Colleen Cook, 26, stood on a curb shouting at the rally attendees to go home.

Cook, a teacher who attended the University of Virginia, said she sent her son, who is black, out of town for the weekend.

"This isn't how he should have to grow up," she said.

Cliff Erickson leaned against a fence and took in the scene. He said he thinks removing the statue amounts to erasing history and said the "counter-protesters are crazier than the alt-right."

"Both sides are hoping for a confrontation," he said.

It's the latest confrontation in Charlottesville since the city about 100 miles outside of Washington, D.C., voted earlier this year to remove a statue of Lee.

In May, a torch-wielding group that included prominent white nationalist Richard Spencer gathered around the statue for a nighttime protest, and in July, about 50 members of a North Carolina-based KKK group traveled there for a rally, where they were met by hundreds of counter-protesters.

Kessler said this week that the rally is partly about the removal of Confederate symbols but also about free speech and "advocating for white people."

"This is about an anti-white climate within the Western world and the need for white people to have advocacy like other groups do," he said in an interview.

Between rally attendees and counter-protesters, authorities were expecting as many as 6,000 people, Charlottesville police said earlier this week.

Among those expected to attend were Confederate heritage groups, KKK members, militia groups and "alt-right" activists, who generally espouse a mix of racism, white nationalism and populism.

Both the Anti-Defamation League and the Southern Poverty Law Center, which track extremist groups, said the event had the potential to be the largest of its kind in at least a decade.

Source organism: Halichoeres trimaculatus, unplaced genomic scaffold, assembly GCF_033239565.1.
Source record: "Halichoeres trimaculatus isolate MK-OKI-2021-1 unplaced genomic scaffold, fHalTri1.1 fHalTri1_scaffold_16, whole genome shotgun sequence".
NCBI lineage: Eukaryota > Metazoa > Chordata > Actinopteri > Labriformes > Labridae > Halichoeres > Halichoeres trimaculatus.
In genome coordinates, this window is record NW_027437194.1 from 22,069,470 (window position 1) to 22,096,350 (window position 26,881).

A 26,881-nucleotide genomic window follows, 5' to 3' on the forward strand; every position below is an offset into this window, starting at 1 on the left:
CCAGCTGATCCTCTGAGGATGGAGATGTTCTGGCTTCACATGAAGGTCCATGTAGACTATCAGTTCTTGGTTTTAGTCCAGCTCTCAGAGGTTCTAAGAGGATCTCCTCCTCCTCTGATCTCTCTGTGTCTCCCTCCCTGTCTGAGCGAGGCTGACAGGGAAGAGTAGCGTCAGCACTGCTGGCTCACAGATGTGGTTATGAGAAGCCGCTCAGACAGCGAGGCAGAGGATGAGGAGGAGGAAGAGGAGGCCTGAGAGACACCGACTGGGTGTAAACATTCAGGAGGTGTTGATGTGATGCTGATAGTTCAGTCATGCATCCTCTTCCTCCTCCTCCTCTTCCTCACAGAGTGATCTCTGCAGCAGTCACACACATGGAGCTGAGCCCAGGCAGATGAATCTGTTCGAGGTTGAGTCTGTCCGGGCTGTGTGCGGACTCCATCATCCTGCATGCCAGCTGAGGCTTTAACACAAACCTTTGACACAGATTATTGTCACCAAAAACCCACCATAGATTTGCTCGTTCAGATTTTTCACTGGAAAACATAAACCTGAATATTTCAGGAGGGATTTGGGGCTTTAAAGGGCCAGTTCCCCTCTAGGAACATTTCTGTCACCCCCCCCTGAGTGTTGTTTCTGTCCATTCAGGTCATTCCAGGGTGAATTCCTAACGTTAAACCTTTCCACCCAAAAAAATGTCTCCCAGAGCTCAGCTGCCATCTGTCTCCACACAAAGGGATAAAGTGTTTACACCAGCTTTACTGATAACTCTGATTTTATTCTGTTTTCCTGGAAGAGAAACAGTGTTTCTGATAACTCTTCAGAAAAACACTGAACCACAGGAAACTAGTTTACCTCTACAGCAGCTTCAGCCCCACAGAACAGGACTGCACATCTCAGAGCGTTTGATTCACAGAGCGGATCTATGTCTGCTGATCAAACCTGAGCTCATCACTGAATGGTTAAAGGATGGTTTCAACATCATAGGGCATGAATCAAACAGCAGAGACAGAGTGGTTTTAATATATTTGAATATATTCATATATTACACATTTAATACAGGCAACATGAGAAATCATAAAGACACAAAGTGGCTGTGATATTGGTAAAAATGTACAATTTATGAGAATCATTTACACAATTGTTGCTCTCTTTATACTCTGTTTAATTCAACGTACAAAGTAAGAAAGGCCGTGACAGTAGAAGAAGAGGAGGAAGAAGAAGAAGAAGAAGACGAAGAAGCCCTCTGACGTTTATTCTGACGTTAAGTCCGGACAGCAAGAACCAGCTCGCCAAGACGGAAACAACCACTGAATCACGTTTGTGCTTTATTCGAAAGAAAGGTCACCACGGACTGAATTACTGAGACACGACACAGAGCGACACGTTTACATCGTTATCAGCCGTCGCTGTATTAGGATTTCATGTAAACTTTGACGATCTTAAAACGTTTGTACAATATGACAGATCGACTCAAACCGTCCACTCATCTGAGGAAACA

Officials had been preparing for the rally for months. Virginia State Police will be assisting local authorities, and a spokesman said the Virginia National Guard "will closely monitor the situation and will be able to rapidly respond and provide additional assistance if needed."

Police instituted road closures around downtown, and many businesses in the popular open-air shopping mall opted to close for the day.

Both local hospitals said they had taken precautions to prepare for an influx of patients and had extra staff on call.

There were also fights Friday night, when hundreds of white nationalists marched through the University of Virginia campus carrying torches.

A university spokesman said one person was arrested and several people were injured.

Charlottesville Mayor Michael Signer said he was disgusted that the white nationalists had come to his town and blamed President Donald Trump for inflaming racial prejudices with his campaign last year.

"I'm not going to make any bones about it. I place the blame for a lot of what you're seeing in American today right at the doorstep of the White House and the people around the president."

Charlottesville, nestled in the foothills of the Blue Ridge Mountains, is a liberal-leaning city that's home to the flagship University of Virginia and Monticello, the home of Thomas Jefferson.

The statue's removal is part of a broader city effort to change the way Charlottesville's history of race is told in public spaces. The city has also renamed Lee Park, where the statue stands, and Jackson Park, named for Confederate General Thomas "Stonewall" Jackson. They're now called Emancipation Park and Justice Park, respectively.

For now, the Lee statue remains. A group called the Monument Fund filed a lawsuit arguing that removing the statue would violate a state law governing war memorials. A judge has agreed to a temporary injunction that blocks the city from removing the statue for six months.